Duplex ultrasonography is the routine screening test for patients with suspected AV fistula [8]. Factors have been identified which increases the risk of iatrogenic femoral AV fistula, although it is unclear whether they apply to transradial angiography as well. These factors were female sex, age more than 60, hypertension, prolonged warfarin therapy, and high heparin dose during interventions [2]. In line with this, recommendations have been quoted in the literature to potentially reduce the risk of iatrogenic AV fistula formation, including use of sheath sizes less than the arterial diameter, limitation on the number of arterial puncture attempts, gentle catheter manipulation and use of ultrasound guided needle placement to provide real time anatomic information on proximity of the radial artery to nearby veins [2, 3].

This report also reviewed existing literature on management strategies for iatrogenic radial AV fistula. The natural history of radial AV fistula is thought to be benign with most cases resolving spontaneously [1, 2], although serious consequences in the form of high output cardiac failure and distal limb ischemia can potentially occur. As in transfemoral AV fistula, three management strategies have been explored in transradial AV fistula, namely conservative management (including mechanical compression), implantation of covered stents and surgical repair [2].

Earlier case reports on radial AV fistula have all utilized the use of surgical ligation, with a range of presentation from 2 months post-angiography up to 1 year [1, 2, 4, 6, 8, 9] (Table 1). Out of the four AV fistula cases from Tatli et al, only one case required surgical ligation [1]. No complications from the surgical ligation itself were identified from these cases. The authors of this report have identified one case involving the use a covered stent [10]. However, unlike transfemoral cases, the practicality of this technique is limited by the small size of the radial artery, and the potential risk of restenosis [2].

Table 1.
Click to view
Table 1. Reported Cases of Transradial Arteriovenous Fistula and Management Strategy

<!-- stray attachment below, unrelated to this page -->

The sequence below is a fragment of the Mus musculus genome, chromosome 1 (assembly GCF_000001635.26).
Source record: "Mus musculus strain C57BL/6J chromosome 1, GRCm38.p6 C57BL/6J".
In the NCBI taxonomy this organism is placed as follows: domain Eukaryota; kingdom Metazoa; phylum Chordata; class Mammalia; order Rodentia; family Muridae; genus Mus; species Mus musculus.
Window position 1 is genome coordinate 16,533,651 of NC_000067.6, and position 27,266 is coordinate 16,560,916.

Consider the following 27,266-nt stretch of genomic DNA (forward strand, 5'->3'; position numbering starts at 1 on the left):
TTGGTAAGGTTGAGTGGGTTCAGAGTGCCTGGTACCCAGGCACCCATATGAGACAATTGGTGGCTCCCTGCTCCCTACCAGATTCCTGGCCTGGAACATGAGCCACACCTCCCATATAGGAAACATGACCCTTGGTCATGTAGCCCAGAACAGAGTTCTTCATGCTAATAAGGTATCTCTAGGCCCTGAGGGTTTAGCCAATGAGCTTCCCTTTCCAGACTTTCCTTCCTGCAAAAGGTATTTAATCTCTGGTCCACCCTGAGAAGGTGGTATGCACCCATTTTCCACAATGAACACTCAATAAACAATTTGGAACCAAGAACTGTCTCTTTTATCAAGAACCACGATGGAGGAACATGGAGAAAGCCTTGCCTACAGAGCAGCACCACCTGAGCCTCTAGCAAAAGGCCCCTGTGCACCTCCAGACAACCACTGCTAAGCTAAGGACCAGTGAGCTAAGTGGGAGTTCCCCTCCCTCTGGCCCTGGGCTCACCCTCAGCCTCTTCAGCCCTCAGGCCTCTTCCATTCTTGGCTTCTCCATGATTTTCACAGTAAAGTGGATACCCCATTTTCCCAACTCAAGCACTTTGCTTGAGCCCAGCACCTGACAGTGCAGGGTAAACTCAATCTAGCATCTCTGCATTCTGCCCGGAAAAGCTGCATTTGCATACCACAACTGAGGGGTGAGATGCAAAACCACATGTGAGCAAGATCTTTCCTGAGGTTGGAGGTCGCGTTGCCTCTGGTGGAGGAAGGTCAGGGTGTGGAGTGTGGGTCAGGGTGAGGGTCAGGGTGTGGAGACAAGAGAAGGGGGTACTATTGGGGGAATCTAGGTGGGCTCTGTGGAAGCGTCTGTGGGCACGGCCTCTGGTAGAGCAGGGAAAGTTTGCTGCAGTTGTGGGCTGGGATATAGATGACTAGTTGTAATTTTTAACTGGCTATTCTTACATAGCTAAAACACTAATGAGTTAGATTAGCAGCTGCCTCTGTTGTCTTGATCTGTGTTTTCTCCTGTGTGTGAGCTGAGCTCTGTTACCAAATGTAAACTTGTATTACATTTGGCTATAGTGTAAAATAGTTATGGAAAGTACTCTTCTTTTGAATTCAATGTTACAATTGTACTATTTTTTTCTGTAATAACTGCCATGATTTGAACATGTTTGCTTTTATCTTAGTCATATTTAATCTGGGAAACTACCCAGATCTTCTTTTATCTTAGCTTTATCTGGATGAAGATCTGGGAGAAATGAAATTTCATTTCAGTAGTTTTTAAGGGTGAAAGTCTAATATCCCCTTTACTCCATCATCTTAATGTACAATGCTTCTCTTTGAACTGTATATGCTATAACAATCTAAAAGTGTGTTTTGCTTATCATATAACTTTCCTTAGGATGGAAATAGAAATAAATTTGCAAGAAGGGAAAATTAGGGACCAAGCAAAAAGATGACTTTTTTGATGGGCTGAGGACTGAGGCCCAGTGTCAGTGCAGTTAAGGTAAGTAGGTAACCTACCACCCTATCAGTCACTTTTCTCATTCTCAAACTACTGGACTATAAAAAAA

Conservative management of radial AV fistula was reported on a patient who had this complication 1 month post-angiography [2]. The fistula failed to resolve on 1-year follow-up but due to ongoing stable hemodynamic status, the management approach was continued. Seventy-five percent of the radial AV fistula cases reported by Tatli et al resolved with mechanical compression for 72 h and vertical arm rest [1]. In view of this, these studies have recommended that a conservative approach be the first-line treatment option for patients with AV fistula formation. Our experience with this early case of AV fistula provides further support to this management approach, with successful resolution following conservative treatment mechanical compression for 24 h.

In conclusion, AV fistula is a rare complication from transradial angiography. The authors of this report agree that a conservative approach should be the default first-line treatment option for patient with this unusual complication. Invasive approaches, in turn, should be reserved for patients who have evidence of limb ischemia and/or cardiac insufficiency.

Conflict of Interest

The authors have no conflict of interest to declare.


References▴Top 
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  3. Agostoni P, Biondi-Zoccai GG, de Benedictis ML, Rigattieri S, Turri M, Anselmi M, Vassanelli C, et al. Radial versus femoral approach for percutaneous coronary diagnostic and interventional procedures; Systematic overview and meta-analysis of randomized trials. J Am Coll Cardiol. 2004;44(2):349-356.
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  5. Jolly SS, Yusuf S, Cairns J, Niemela K, Xavier D, Widimsky P, Budaj A, et al. Radial versus femoral access for coronary angiography and intervention in patients with acute coronary syndromes (RIVAL): a randomised, parallel group, multicentre trial. Lancet. 2011;377(9775):1409-1420.
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  8. Na KJ, Kim MA, Moon HJ, Lee JS, Choi JS. Radial arteriovenous fistula developed late after coronary angiography: a case report. Korean J Thorac Cardiovasc Surg. 2012;45(6):421-423.
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  9. Kwac MS, Yoon SJ, Oh SJ, Jeon DW, Kim DH, Yang JY. A rare case of radial arteriovenous fistula after coronary angiography. Korean Circ J. 2010;40(12):677-679.